Storytelling is a great way for brands to establish emotional connections with their target audience, and interactive videos are creating new opportunities to tell a tale. Users may come to website for the products, or simply out of curiosity, but they stay and return because of the adventure the story takes them on.
A great example of interactive story telling is Weber’s BBQ Community. Here video is used to present the viewer with several different barbecuing scenarios — fishing in the Nordic woods, a rooftop party in London, the beach in Sicily, a sports game in Germany, and a garden wedding in Provence. Much like a choose-your-own-adventure storybook, each video ends with several different navigation options where the viewer can choose to learn more about the culture, products, techniques, or recipes featured in the video.
Each section of the story ties in Weber’s products with the larger culture of barbecuing. The series of clips are relatable to avid barbequers, enticing them to “Continue the Journey” to learn more about the products and brand. When an audience member relates to an experience depicted in the videos, they begin to feel a part of the barbecue culture Weber is creating with this site.
5. Interactive product exploration
One final common use of video in web design is to allow users to get up close and explore products in depth. Whereas interactive storytelling wins over the consumer’s heart, interactive product exploration wins over the consumer’s mind. When combined, these two techniques are an incredibly effective way of encouraging visitors to make a purchase!
Keecker is a good example of how interactive product exploration can be used to influence a purchase. As consumers may not be able to see the product in person, Keecker’s website allows you to see it in action through a series of clips. Website viewers can choose to watch all the clips at once, or click through the various product features to read more and see the related clip.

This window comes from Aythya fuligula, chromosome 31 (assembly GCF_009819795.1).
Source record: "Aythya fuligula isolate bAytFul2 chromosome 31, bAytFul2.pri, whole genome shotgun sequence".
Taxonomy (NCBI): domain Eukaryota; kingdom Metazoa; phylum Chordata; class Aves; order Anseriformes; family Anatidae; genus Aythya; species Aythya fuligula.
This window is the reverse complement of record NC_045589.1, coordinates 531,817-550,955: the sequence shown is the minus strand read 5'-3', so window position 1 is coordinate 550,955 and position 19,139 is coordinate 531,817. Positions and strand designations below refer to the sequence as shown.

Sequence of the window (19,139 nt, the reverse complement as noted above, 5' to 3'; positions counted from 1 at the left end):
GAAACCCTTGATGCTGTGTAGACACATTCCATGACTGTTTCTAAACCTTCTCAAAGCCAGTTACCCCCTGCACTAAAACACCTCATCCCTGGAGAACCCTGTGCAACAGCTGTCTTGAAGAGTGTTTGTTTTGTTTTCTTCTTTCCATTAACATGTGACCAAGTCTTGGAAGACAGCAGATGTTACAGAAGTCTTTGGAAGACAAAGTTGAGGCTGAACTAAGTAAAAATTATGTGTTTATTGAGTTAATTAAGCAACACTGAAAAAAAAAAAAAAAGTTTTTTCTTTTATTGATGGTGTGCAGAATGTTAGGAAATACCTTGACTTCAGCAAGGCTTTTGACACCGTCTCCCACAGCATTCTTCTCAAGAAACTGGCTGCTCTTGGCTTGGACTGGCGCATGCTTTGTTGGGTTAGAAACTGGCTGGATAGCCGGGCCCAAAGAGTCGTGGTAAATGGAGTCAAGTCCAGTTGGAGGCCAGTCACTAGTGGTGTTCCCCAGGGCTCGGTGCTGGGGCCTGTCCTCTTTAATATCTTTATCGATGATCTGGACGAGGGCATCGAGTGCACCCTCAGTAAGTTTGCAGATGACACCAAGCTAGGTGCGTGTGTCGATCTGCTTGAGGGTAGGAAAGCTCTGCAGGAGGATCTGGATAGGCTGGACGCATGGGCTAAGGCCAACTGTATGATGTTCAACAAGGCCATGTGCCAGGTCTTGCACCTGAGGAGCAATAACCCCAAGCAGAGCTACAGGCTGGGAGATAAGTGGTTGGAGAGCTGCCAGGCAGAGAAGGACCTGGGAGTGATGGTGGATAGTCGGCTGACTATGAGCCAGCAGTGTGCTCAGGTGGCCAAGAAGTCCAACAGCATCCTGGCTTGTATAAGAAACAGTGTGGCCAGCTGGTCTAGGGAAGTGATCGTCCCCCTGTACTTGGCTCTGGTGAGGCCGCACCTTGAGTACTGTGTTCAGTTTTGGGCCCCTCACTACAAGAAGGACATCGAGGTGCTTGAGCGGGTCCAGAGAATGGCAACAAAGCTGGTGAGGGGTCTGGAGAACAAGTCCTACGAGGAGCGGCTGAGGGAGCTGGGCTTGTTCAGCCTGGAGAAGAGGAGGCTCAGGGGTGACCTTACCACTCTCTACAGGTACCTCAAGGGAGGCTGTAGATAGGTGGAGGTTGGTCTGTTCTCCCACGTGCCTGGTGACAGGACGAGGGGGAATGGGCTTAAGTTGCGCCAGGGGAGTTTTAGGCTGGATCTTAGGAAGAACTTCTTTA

This style of video interaction allows for excellent display of the product and its benefits. It also demonstrates the advantage of web-based videos over TV commercials. The audience are left with the impression they experienced the product themselves, rather than watching an infomercial.
Not just a trend
With so many brands using video footage in various ways on their websites, it is evident that video in web design will be around for a while. Video integration means websites have almost no bounds; however mobile devices, especially those powered by iOS, still have some catching up to do. Nevertheless, web designers are pushing the boundaries of video everyday, so implementing videos in the mobile world — with animated gifs, cinemagraphs, WebGL technology and other interactive elements — can’t be far off. The rapid progress we’ve seen so far is only a glimpse of all the future possibilities of video content.